CSWEA WEF Delegates’ Report



    wefTEC RECAP

    by Derek Wold & Tracy Ekola

     

    WEFTEC is the start of a new year for the House of Delegates.  Derek Wold will continue serving a final year as a WEF Delegate and incoming Delegate Tracy Ekola will start her three year term.  A Delegates WEFTEC experience starts bright and early on Saturday morning with a 7 AM House of Delegates breakfast.  This year, the breakfast featured Table Talk with delegates discussing the following topics:

    1. WEF has recently hired a new Sr Director of Association Engagement, what would you like to tell her about your MA and WEF relationship?
    2. What MA and WEF collaborative activities provide the most mutual benefit for both organizations and our common mission?

    This was a great opportunity to hear ideas from other MAs and share ideas and challenges.   For example, we learned that the Kentucky and Tennessee MA changed their name to Clean Water Professionals of Kentucky & Tennessee.  The common themes were that the biggest needs for MAs that WEF can assist with are to serve as an information hub for MAs, to provide membership/engagement assistance, and to prepare operator training materials.

    Saturday’s meetings included reports from outgoing speaker Keith Hobson, incoming speaker Dean Miller, and incoming president Jackie Jarrell.   We also had a chance to meet our new Executive Director, Walter Marlowe.

     

    As part of the WEF Business meeting, WEF’s five Critical Objectives for the next year were introduced

    • Critical Objective 1: Develop an Engage Membership. New Director of Association Engagement, Lisa Ruane, was introduced.
    • Critical Objective 2: Provide Broad Range of Professional Content and Programming. Topics discussed included the Fundamentals of Wastewater Treatment Vol. 1 Operator Training Manual, Operator Fact Sheet, and PFAs/PFOA issues.
    • Critical Objective 3: Generate Increased Public Awareness of Value of Water (VOW).  Discussion items included the Brave Blue World documentary film, Why Water’s Worth It children’s storybook, Word on Water podcast, and Affordability Report to EPA.
    • Critical Objective 4: Innovative Technologies and Approaches. Highlights include the Joint WEF-WRF LIFT program, Workforce Diversity and Inclusion Task Force and InFLOW program.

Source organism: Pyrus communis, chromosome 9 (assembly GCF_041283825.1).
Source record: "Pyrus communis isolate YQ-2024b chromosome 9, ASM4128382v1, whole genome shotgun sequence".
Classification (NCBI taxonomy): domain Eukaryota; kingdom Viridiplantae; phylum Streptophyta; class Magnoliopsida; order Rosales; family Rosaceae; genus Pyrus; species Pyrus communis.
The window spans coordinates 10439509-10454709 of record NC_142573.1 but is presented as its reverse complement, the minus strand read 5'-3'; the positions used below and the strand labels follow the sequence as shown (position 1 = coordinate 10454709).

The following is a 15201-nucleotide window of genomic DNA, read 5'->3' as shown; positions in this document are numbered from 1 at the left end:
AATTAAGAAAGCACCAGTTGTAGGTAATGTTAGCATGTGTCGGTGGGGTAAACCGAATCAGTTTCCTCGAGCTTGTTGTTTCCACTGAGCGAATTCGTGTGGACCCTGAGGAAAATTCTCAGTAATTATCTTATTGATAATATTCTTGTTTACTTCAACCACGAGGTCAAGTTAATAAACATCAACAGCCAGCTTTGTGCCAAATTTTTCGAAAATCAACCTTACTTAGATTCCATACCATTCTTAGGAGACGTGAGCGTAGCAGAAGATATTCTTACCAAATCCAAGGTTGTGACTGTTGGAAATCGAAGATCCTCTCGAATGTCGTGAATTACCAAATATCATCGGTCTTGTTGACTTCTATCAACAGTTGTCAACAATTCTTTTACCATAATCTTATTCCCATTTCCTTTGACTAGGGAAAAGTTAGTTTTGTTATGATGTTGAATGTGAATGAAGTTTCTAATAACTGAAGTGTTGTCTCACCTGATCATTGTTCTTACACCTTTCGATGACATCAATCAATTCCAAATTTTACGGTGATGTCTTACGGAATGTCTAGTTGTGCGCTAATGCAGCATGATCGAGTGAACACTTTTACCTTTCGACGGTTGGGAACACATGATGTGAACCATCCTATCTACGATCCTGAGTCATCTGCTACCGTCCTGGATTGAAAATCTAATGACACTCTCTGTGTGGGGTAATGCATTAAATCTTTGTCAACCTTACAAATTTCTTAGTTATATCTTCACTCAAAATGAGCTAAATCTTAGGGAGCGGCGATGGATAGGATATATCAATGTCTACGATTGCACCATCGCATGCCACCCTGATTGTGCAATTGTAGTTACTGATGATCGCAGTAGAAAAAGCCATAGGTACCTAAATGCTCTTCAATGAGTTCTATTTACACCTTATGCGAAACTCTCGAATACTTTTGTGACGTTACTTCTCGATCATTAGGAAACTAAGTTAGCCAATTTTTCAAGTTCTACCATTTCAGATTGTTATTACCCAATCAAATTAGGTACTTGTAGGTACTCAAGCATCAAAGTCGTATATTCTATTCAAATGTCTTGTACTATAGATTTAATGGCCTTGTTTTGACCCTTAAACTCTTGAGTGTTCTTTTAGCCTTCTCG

• Critical Objective 5: Operate Sustainable Business. Current financial status and FY20 budget was presented.

     

    WEFMAX 2019

    All association leaders are encouraged to attend a WEFMAX to network, learn, and share experiences with other MAs. The locations for 2020 WEFMAXs have been identified as follows:

    • Jersey City, New Jersey March 25-27
    • Honolulu, Hawaii April 15-17
    • Charleston, South Carolina May 13-15
    • Fargo, North Dakota May 27-29

     

    Operator training and professional development has been a frequent topic at both the local and national levels.  WEF recently created a professional operator program that was introduced at WEFTEC.   Information on this program follows:

     

    Reimagine credentialing with the Professional Operator program

    Two letters after a name can have a big impact on a career—just look at the RN or PE. Those designations add a level of credibility to the professional, impact their pay scale, and show they have the knowledge necessary to perform their jobs to the best of their ability.

    With the support of the American Water Works Association (AWWA) and the Water Environment Federation (WEF), the Association of Boards of Certification (ABC) recognized the need for a similar designation that gives water and wastewater operators credit where credit is due.

    Operators are front line protectors of human health, either through ensuring safe drinking water or the safety of waterways through effective wastewater management. They are the lifeblood of every community and deserve a way to be showcased as professionals. And so—built by operators for operators—the Professional Operator (PO) program was born.

     

    Join a community